Most people are familiar with what the western side of the Cowboy State has to offer. Between Grand Teton and Yellowstone national parks and the awesome skiing and touristy things to do in Jackson Hole, there’s plenty to keep you busy and happy without ever going any further east than the Shoshone National Forest. If that’s how you’ve experienced Wyoming, you’ve certainly had an amazing time, but there’s so much you’re missing out on in the rest of the state. In fact, here are 10 overlooked treasures that make a trip to eastern Wyoming more than worth it.
We’re aware that these uncertain times are limiting many aspects of life as we all practice social and physical distancing. While we’re continuing to feature destinations that make our state wonderful, we don’t expect or encourage you to go check them out immediately. We believe that supporting local attractions is important now more than ever and we hope our articles inspire your future adventures! And on that note, please nominate your favorite local business that could use some love right now:
1. Jim Gatchell Memorial Museum, 100 Fort Street, Buffalo
In 1900, Jim Gatchell opened a pharmacy in Buffalo. It was a popular stop for many in the area such as settlers, ranchers, cowboys, and Indians. Over the years, the well-liked pharmacist received numerous gifts from his customers including buggies and wagons, rifles and other firearms of the day, and loads of Native American artifacts. After Jim passed away, the family donated his collection to Johnson County, and the museum was built to house and display it all.
2. Ponderosa Café and Bar, 115 Main Street, Hulett
Yes, the Ponderosa looks like a small-town diner, but it's the place to go for a gourmet meal when you're in Hulett or the vicinity. It's less than 10 miles from Devil's Tower, so it's a great place to stop for exceptional meals in the dining room from the distinctive seasonal menu or even top-of-the-line bar food favorites in the saloon.
3. Wyo Theater, 42 North Main Street, Sheridan
As one of the first theaters in Wyoming, the Wyo is a historic place that also happens to offer first-class entertainment. Where else in Wyoming can you experience The Met in high definition, or enjoy fabulous live music and plays? With a vision to be a significant performing arts center for the region, the Wyo more than meets its goal.
4. Don King Museum, 184 North Main Street, Sheridan
Touring Don King's Saddlery is an attraction all its own. It's a veritable warehouse filled with handcrafted saddles, hats, tack, and more. The saddlery is only the tip of the iceberg, however. Just off the rope shop is a massive museum that houses more than 30 years of memorabilia collected by the King family. From saddles to wagons, guns to artwork, and a number of Indian artifacts thrown in for good measure, it's easy to spend hours at this eastern Wyoming spot.
5. Fort Phil Kearny, 528 Wagon Box Road, Banner
This 1,000-acre historic fort includes two battle sites that were central to Red Cloud's War in the late 1860s. On the tour, visitors can view historic landmarks, archeological artifacts, and specific locations of combat lines. There's more than enough interesting things at the fort to keep you busy for hours including a bookstore, videos, interpretive exhibits, and a wildlife habitat, too.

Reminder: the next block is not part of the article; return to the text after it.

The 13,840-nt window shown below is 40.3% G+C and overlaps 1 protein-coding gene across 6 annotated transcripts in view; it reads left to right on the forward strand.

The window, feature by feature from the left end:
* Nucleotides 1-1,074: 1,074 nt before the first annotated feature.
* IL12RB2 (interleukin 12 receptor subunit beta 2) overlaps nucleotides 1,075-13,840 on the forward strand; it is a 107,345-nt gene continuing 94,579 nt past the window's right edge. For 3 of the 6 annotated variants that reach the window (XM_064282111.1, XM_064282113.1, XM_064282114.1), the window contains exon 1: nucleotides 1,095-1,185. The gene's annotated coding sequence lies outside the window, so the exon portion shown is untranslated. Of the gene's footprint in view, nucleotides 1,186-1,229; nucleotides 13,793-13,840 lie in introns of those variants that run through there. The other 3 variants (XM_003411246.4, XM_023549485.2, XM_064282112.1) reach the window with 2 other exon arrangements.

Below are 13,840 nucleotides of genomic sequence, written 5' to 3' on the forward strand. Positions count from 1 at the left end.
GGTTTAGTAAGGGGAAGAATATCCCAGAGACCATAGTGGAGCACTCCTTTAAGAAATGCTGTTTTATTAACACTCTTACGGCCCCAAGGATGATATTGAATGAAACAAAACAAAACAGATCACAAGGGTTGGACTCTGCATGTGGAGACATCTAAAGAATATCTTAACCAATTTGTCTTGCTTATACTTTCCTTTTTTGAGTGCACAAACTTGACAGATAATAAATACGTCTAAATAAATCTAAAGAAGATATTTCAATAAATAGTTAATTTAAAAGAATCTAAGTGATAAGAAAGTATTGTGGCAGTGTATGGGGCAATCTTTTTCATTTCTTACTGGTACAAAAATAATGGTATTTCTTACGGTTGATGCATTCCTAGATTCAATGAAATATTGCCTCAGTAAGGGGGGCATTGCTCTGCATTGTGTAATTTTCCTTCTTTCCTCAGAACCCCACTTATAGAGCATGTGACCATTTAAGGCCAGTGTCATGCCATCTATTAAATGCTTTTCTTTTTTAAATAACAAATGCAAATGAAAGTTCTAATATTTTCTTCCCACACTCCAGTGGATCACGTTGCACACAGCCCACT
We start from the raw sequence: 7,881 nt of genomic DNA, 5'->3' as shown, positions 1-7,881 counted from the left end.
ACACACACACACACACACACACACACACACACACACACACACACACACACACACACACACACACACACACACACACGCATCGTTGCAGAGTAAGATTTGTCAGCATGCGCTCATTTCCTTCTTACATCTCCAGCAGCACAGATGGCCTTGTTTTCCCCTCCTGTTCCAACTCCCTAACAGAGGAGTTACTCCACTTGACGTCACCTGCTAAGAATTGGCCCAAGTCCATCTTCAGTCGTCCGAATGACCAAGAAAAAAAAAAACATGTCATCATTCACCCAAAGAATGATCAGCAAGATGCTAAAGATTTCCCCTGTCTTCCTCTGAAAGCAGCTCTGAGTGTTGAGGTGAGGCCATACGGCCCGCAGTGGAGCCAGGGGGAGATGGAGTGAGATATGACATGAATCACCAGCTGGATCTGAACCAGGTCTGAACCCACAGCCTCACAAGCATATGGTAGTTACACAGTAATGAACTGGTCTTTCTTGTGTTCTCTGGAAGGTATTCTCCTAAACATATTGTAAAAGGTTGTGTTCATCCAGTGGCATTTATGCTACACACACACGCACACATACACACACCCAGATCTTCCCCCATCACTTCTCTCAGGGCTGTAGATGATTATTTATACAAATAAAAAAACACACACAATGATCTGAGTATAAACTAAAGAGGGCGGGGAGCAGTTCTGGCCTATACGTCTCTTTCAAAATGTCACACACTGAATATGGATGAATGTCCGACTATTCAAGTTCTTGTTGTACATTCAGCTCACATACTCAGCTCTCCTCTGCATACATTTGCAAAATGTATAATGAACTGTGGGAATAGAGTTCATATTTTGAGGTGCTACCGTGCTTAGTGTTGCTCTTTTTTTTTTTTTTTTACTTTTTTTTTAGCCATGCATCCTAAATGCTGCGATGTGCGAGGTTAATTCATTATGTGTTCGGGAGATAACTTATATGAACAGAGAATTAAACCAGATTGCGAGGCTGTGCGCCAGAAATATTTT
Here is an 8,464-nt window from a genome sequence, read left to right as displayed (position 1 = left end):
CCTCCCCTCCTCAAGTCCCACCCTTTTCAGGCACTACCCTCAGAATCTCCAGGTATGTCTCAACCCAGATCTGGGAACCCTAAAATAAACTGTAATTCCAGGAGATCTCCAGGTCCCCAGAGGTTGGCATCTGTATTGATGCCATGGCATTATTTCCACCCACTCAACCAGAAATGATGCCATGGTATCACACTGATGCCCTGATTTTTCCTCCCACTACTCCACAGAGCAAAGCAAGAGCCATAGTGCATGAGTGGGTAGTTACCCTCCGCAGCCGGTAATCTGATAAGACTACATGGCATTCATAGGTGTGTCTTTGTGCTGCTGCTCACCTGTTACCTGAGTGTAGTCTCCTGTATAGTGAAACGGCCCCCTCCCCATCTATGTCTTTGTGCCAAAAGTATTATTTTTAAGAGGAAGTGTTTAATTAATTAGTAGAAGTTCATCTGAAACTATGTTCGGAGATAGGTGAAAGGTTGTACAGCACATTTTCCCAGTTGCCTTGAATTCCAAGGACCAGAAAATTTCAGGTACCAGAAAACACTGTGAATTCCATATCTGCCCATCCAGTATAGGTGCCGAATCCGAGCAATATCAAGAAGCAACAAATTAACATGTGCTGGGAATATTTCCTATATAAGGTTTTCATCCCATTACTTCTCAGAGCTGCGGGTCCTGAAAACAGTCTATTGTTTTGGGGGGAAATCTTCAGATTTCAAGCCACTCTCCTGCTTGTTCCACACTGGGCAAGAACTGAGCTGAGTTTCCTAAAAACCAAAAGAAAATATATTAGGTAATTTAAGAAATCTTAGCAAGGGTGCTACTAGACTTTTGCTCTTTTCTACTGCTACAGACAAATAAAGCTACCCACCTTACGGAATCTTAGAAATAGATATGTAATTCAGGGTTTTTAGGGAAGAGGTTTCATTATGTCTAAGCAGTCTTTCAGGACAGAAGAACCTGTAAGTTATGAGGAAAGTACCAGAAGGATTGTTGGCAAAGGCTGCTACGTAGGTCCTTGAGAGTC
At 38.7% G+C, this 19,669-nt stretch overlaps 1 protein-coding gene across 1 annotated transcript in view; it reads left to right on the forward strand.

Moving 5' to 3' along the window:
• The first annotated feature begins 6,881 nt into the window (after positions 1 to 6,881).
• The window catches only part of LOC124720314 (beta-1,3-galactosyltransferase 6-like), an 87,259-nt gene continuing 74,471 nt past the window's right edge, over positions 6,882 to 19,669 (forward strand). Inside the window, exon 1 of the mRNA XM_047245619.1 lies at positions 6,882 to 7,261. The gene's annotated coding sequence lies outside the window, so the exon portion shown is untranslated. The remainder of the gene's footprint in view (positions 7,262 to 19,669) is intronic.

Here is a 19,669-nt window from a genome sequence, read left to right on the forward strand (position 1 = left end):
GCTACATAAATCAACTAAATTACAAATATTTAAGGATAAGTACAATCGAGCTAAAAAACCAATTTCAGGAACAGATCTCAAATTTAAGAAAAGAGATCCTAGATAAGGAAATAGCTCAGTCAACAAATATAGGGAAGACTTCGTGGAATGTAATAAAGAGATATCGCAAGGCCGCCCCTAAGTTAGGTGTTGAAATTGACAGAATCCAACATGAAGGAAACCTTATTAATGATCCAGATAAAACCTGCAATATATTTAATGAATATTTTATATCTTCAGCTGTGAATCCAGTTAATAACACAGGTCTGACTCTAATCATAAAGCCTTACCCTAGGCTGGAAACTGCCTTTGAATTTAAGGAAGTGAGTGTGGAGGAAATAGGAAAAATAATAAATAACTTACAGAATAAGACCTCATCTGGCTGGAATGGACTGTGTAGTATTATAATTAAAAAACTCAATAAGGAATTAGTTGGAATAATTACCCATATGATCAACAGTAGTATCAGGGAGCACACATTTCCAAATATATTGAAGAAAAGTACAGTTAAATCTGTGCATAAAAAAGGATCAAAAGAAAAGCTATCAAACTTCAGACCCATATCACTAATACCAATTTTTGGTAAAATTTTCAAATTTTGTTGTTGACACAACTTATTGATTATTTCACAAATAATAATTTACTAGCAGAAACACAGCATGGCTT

6. Cook Lake Campground, Black Hills National Forest
A large section of the Black Hills National Forest is in Wyoming, and the Cook Lake Recreation Area in our neck of the woods is delightful. It's the perfect place for camping on the eastern side of the state and offers opportunities for various water sports and other outdoor activities, as well, including hunting, fishing, hiking, biking, and wildlife watching. Take a look and see:
7. Trail End State Historic Site, 400 Clarendon Avenue, Sheridan
Once the home of the Kendrick family in the early 1900s, this over 13,700 square foot mansion is now a museum. The original Kendrick, John B., served as a governor of Wyoming and as a U.S. Senator. Considering the family's affluence, a tour of this museum offers a different than usual glimpse of life in the early days of the Cowboy State and is an excellent opportunity to see how the other half lived.
8. Campbell County Rockpile Museum, 900 West 2nd Street, Gillette
Built around a famous and historic pile of rocks, you'll learn everything you've ever wanted to know and more about local and regional history at this museum. The rockpile is where the first settlers in the area centered their claims, and it served as a landmark to travelers, signifying that they'd arrived in Gillette. In addition to viewing exhibits filled with fossils, Native American artifacts, wagons, rifles, and other Old West memorabilia, there are interactive events for visitors including a dress-up activity for kids.
9. Hoofprints of the Past, 344 Nolan Avenue, Kaycee
The Kaycee area is rich in cultural heritage, and it all comes together at Hoofprints of the Past. Western events in the area including the Outlaw Era, the cattle boom, the Johnson County War, the Dull Knife Battle and more are shared with visitors in the exhibits displayed throughout the museum. A post office, mercantile, school house, and blacksmith's shop are just a few of the fascinating historic, artifact-filled displays you'll see here.
10. Aladdin General Store, 3983 Highway 24, Aladdin
There are only five 19th-century mercantiles still left in Wyoming, and Aladdin has one of them. Operating as a general store since 1896, everything about it is original from the windows and cabinetry to what's left of the wallpaper peeling off the walls in the upstairs antiques attic. That's not to say that the inventory isn't new, though the same types of goods are still sold at this general store including clothing, fishing supplies, hardware, groceries, and beer.